The New Zealand minister for the Civil Service, Dr Jonathan Coleman, was in the UK this week and spoke at New Zealand House about their government reform programme. This focuses on ten measurable results which address complex issues cutting across department boundaries, such as reducing the rate of assaults on children and cutting long-term welfare dependence.
The scale of this reform agenda is striking, and requires a very different way of working. Chief executives in New Zealand have responded innovatively. For example, Paul Reynolds at the Ministry for Environment chairs a new network of agencies to provide coordinated advice to government on natural resources policy. This is supported by the central departments – the Treasury, State Services Commission, and the Department of Prime Minister & Cabinet – which are taking seriously the need for strong corporate leadership. They recently established a joint ‘performance hub’, located in the Treasury, bringing together staff to focus on driving improvements throughout the system.
Until now, chief executive objectives were focused on their own department’s goals. This drove performance and provided clear accountability but reinforced silo tendencies, undermining efforts to tackle complex problems requiring coordination between agencies.
To ensure reforms are not fleeting or cosmetic, the New Zealand government wants them embedded in new legislation, which will empower the new Head of State Services to direct resources and hold chief executives to account for achieving system-wide outcomes.
The New Zealand Civil Service is based in statute – the State Sector Act 1988 – which details the legal obligations and relationships between ministers, chief executives (their department heads), and the State Services Commissioner (a sort of combination of the UK Head of the Civil Service and the Civil Service Commissioners). The reforms are in the State Sector and Public Finance Reform Bill, which is in committee stage in the New Zealand parliament and should become law by the summer.
Why is the use of legislation significant? It achieves two things that the UK might want to learn from.
First, writing legislation requires the government to commit clearly to the changes it wants in the public service. While flexibility is often a virtue, clarity and coherence are also important when it comes to designing the structures of government. The New Zealand reform agenda is prioritised by the governing party from the Prime Minister downwards, and it was developed and supported by the central government departments. The analytical work and research that shaped the legislation is publicly accessible, and parliamentary deliberation means the government has to articulate and defend the changes. Legislation requires the government to show its hand, and to show its working.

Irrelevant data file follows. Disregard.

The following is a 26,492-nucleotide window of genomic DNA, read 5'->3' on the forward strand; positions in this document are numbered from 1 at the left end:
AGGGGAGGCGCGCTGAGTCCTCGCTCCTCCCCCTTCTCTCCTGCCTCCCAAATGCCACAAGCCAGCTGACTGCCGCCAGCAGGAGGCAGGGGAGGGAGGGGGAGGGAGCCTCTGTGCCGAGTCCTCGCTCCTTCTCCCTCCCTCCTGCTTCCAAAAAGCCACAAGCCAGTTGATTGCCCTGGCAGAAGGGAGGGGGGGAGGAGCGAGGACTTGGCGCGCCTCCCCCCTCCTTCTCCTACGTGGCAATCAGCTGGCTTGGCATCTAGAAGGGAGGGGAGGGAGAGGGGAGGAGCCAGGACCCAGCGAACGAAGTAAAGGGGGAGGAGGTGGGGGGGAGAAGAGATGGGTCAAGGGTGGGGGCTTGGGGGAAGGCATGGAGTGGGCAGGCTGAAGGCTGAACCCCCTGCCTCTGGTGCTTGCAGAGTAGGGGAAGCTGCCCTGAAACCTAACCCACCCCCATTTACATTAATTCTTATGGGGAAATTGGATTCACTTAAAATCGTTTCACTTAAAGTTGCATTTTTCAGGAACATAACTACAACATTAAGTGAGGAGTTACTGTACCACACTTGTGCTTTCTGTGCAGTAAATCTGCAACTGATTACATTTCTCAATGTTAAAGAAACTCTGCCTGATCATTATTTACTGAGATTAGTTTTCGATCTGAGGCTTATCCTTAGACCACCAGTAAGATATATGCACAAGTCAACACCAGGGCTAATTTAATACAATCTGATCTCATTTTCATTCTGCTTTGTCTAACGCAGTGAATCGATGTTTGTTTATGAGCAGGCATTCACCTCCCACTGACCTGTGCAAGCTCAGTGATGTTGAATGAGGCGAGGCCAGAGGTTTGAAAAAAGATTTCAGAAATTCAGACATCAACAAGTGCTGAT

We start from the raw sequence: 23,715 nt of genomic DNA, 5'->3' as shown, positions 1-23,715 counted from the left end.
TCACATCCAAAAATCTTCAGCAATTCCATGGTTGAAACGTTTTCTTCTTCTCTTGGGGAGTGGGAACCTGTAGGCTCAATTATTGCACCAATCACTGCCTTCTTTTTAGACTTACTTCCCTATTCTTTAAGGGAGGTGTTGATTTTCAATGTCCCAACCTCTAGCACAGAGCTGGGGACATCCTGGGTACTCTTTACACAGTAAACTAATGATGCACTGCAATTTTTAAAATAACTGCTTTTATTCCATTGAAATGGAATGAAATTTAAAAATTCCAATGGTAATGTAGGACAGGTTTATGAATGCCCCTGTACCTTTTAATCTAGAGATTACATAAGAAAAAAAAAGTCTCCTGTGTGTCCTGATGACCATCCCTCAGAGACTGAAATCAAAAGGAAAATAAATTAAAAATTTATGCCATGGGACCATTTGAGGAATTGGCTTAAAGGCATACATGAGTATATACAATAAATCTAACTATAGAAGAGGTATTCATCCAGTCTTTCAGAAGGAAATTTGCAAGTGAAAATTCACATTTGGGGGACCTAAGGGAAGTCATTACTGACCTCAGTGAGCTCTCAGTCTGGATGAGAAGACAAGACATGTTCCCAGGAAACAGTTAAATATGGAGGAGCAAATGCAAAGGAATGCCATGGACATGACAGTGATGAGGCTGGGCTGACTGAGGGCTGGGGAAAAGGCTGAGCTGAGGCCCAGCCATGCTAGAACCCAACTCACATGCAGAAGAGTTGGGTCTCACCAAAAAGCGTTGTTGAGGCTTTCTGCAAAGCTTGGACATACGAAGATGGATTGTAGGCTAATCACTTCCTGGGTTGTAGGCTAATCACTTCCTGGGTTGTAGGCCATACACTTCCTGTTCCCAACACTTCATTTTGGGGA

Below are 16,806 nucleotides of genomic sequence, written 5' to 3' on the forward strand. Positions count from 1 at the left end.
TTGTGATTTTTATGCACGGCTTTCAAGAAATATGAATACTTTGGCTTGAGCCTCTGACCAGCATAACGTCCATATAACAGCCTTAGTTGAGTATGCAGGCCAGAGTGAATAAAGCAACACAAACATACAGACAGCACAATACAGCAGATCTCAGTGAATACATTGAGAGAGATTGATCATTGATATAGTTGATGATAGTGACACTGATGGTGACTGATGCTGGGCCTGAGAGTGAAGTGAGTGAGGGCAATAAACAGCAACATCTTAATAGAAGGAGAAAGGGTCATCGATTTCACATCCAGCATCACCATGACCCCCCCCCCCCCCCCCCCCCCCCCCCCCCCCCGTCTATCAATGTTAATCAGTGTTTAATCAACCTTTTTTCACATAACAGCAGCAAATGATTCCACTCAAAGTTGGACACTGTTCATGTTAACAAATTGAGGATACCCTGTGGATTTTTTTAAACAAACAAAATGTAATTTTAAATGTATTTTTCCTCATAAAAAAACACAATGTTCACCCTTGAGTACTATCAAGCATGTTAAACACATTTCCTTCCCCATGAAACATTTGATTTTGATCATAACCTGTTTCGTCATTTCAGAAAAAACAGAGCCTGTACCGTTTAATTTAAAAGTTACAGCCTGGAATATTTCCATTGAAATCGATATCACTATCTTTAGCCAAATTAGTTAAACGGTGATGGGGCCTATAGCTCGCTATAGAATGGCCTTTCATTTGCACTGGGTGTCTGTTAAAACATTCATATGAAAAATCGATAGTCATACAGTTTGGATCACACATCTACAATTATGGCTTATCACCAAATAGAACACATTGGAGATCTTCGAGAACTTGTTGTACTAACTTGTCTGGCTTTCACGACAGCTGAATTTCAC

Second, setting out key relationships in legislation assists in creating a shared view of where power and accountability reside in the system, and who responds to whom. This does not mean that there will be universal agreement that this is how the system should be structured, but there will hopefully be a better idea of how the system is structured. As our research into the New Zealand and Australian public services showed, the reality is of course more complex than rules alone suggest, but the starting point at least is clear.
In contrast, the starting point for debate in the UK is Yes, Minister. Instead of a clear legislative position, unspoken convention and accepted practice assume a shared understanding of where authority and accountability reside. If this was once true, recent debate suggests it is no longer clear that we are all describing the same Civil Service.
In lieu of clear description, metaphors – often mixed – are deployed to try and describe the relationship between ministers and mandarins. It is a marriage in need of counselling and support to some; to others it is the relationship of a chairman to CEO.
The UK does have its own legislation: the Constitutional Reform and Governance Act 2010 put the civil service on a statutory basis. Yet compared to the New Zealand legislation, this is much more limited and says little about where power, accountability, and responsibility lie. It was passed during the pre-election ‘wash up’ in 2010, and ended up as an omnibus bill with the law for the civil service being squeezed by measures on such diverse areas as the tax status of MPs, how treaties should be ratified, and how votes should be counted in parliamentary elections. The sections concerning the Civil Service avoided the same attention a normal bill would receive.
The Act’s supporters argue it simply placed the accepted status quo on the statute book. Yet as the recent skirmishes between ministers and officials suggest, it is not at all self-evident that the status quo is accepted, or acceptable.
Convention and mutual understanding might have guided us in the past, but certainty that it can do so into the future is misplaced. Perhaps we might learn from our Kiwi colleagues and be prepared to offer more clarity and commitment about what we believe the Civil Service is, and what it should be in the future.